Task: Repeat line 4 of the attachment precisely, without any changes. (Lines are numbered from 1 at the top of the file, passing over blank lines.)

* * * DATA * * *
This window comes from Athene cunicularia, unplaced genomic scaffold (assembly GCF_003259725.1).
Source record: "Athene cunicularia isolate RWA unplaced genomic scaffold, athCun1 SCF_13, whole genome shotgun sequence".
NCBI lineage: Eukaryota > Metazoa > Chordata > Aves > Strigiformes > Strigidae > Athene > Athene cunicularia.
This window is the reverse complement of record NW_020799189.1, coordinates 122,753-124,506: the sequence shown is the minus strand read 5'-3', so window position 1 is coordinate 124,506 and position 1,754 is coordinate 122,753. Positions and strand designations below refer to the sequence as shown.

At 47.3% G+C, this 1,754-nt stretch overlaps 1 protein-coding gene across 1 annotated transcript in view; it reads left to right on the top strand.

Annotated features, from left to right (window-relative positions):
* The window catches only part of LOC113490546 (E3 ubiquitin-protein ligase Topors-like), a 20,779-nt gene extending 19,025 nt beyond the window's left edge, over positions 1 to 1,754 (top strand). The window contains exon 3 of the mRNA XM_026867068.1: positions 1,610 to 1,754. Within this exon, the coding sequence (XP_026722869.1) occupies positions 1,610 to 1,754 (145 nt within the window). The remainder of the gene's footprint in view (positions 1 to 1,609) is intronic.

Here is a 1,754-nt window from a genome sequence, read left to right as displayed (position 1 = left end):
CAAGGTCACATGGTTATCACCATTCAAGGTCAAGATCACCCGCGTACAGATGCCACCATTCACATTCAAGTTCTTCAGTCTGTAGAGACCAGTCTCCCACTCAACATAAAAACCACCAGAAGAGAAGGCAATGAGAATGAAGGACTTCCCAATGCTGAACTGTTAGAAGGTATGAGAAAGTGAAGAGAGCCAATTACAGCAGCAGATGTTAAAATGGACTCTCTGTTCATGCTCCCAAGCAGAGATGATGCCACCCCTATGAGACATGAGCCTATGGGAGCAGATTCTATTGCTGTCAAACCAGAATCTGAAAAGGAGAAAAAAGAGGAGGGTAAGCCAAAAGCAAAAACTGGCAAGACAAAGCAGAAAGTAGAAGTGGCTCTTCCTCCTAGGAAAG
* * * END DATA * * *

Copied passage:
This window is the reverse complement of record NW_020799189.1, coordinates 122,753-124,506: the sequence shown is the minus strand read 5'-3', so window position 1 is coordinate 124,506 and position 1,754 is coordinate 122,753. Positions and strand designations below refer to the sequence as shown.